When I walked in, I saw Margaret sitting by the window, staring out with the curtains blowing around her. The girbol group was strangely quiet. I asked for the baby and no one said anything.  I went to Margaret and asked. “Where’s the baby”?  She wouldn’t answer, and then I saw her tears.  I was instantly alarmed.

“Where’s the baby Margaret”?  I was ready to cry, but not sure why.

“They took her”, she said softly.

“Who took her”?

“Social Services.  I phoned them today and they came to take her away”.

I know I asked her why, maybe a few times, but I don’t recall an answer.  I doubt she gave one.

I turned from Margaret and I looked at everyone else.  No one would look back at me; they kept their eyes on the floor or each other.  I turned to Margaret again and watched her silently cry for a while.  I walked to the door and quietly closed it behind me.

It was the last day I saw Margaret, or our baby.  I went to sleep that night holding that baby blanket. I wanted to cry, but I couldn’t.  Somehow, I knew in my heart then, that no matter how much I dreamed, I was never going to get my family, my  ‘band of sisters’, back in the same way again.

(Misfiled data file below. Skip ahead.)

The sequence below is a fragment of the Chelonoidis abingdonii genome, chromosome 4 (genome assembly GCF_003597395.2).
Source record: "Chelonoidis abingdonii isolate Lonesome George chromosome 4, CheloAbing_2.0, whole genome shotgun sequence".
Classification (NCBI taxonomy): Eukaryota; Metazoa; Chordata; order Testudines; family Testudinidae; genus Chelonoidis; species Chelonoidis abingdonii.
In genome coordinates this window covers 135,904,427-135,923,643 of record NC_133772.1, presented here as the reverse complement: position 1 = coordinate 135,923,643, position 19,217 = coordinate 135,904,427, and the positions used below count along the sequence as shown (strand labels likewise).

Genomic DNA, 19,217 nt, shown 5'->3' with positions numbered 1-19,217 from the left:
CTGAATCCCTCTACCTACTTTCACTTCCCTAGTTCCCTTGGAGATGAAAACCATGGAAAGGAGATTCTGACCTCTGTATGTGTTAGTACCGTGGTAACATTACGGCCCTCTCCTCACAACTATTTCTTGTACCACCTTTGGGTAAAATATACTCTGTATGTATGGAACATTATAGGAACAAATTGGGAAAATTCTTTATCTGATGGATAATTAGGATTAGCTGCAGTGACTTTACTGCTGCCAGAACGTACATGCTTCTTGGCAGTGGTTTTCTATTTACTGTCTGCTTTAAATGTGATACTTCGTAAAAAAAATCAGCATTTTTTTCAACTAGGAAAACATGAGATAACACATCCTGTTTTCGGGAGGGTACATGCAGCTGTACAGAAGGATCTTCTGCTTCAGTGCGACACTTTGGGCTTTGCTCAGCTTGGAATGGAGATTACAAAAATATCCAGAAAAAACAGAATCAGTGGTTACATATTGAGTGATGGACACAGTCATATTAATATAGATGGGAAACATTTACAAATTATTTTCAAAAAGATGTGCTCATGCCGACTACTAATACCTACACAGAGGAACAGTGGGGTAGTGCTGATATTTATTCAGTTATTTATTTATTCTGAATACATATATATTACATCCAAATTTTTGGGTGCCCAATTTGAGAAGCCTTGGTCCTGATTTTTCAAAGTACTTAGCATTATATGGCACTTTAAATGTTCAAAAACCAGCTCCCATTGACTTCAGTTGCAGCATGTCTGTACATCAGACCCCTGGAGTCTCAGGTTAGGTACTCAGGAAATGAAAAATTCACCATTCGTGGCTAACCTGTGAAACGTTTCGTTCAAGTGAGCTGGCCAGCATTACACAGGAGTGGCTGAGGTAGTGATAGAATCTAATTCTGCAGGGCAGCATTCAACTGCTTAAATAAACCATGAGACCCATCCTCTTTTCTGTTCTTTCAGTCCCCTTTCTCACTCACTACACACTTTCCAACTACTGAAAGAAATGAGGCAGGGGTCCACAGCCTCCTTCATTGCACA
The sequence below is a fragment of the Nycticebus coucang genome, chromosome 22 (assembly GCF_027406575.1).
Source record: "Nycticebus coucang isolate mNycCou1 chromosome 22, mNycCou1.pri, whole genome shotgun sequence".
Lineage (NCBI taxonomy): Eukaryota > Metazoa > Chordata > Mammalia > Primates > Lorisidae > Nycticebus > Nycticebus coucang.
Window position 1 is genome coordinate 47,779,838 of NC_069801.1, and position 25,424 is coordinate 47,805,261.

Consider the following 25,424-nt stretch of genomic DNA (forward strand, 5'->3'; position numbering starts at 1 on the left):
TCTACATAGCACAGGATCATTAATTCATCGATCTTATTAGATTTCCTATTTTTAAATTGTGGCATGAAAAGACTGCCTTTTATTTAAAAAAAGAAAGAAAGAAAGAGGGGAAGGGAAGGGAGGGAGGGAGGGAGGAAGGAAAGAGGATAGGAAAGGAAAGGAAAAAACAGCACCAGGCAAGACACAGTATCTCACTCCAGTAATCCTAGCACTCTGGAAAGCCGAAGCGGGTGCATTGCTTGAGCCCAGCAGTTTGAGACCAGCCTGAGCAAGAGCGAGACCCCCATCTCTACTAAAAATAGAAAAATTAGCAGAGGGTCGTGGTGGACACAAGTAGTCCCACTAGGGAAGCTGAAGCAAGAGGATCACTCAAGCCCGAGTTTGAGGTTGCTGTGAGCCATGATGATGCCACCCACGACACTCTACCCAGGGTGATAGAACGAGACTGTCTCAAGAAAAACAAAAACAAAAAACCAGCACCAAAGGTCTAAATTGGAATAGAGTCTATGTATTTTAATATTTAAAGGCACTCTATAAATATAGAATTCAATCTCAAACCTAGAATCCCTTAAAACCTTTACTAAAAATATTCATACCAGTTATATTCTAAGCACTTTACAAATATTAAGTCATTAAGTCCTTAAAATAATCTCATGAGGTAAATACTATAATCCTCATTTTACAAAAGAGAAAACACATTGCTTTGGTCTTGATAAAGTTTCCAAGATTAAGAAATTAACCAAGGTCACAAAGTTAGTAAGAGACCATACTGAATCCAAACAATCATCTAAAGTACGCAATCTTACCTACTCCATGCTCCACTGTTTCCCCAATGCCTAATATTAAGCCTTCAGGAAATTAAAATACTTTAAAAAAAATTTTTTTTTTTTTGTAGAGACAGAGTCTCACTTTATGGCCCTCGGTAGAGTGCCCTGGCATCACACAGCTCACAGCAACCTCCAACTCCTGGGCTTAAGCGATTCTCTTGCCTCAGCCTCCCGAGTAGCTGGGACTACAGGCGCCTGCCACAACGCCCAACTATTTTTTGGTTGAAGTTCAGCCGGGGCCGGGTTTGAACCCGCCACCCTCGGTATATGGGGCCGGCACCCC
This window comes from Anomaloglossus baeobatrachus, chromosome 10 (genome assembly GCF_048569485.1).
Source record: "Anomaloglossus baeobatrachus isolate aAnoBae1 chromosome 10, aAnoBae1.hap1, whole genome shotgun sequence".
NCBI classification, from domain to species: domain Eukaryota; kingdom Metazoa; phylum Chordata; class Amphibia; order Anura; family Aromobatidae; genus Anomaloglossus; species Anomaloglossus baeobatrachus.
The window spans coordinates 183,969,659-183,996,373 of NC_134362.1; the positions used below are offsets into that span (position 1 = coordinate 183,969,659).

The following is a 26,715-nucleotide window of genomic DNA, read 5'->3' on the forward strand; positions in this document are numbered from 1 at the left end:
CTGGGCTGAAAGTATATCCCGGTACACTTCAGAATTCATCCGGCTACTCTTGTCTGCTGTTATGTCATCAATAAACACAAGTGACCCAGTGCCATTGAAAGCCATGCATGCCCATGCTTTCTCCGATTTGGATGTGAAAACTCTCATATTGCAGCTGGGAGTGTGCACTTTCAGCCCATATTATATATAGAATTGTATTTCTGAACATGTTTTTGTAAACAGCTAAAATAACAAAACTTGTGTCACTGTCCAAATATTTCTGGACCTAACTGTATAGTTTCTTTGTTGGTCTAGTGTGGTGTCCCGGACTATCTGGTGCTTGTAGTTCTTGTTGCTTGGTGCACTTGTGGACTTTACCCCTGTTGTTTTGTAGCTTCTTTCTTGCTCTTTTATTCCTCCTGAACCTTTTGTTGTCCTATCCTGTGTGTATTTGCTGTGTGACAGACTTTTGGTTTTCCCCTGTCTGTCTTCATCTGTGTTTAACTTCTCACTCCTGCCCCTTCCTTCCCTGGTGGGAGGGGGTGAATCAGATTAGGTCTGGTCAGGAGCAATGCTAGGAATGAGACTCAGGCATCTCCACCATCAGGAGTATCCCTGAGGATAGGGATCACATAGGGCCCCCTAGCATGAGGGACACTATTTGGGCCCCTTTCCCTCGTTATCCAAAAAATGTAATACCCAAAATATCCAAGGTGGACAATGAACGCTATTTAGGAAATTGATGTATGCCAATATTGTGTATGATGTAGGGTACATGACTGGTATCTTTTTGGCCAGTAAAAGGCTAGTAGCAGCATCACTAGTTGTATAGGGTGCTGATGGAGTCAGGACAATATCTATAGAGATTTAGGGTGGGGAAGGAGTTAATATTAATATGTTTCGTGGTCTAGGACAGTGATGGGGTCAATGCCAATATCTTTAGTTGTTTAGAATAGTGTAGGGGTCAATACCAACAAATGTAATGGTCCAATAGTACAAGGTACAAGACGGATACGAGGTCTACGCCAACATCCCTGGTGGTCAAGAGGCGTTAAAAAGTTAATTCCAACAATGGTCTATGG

And, we didn’t, not ever in the same way again.

RL

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About Blog Woman!!!

Once in a while I can rock a thought. I simply believe in what I stand up for. I'd most like people to know that surviving the trials of mountains and monsters is more than resilience - it’s a path to your destiny. On a mostly weekly basis I throw out a grab-bag of facts, ideas or creativity; like a box of chocolates wrapped in ribbons of occasional profanity.... In other words, it's my party I can fun if I want to. So, how about it, can we talk?
This entry was posted in Alcoholism, All-Time Top Ten, Life, Non-Fiction, Storytelling, WPLongform and tagged , , , , . Bookmark the permalink.

26 Responses to Margaret’s Baby

  1. Bruce Goodman says:

    What a story! WOW! I’m in awe…

    Like

  2. ken miller says:

    very emotional for me to read.

    Like

  3. diahannreyes says:

    WOW. What experiences to live! I want to know what happened to Margaret and her baby… and at the same time, from a writing perspective I love that you leave us not knowing.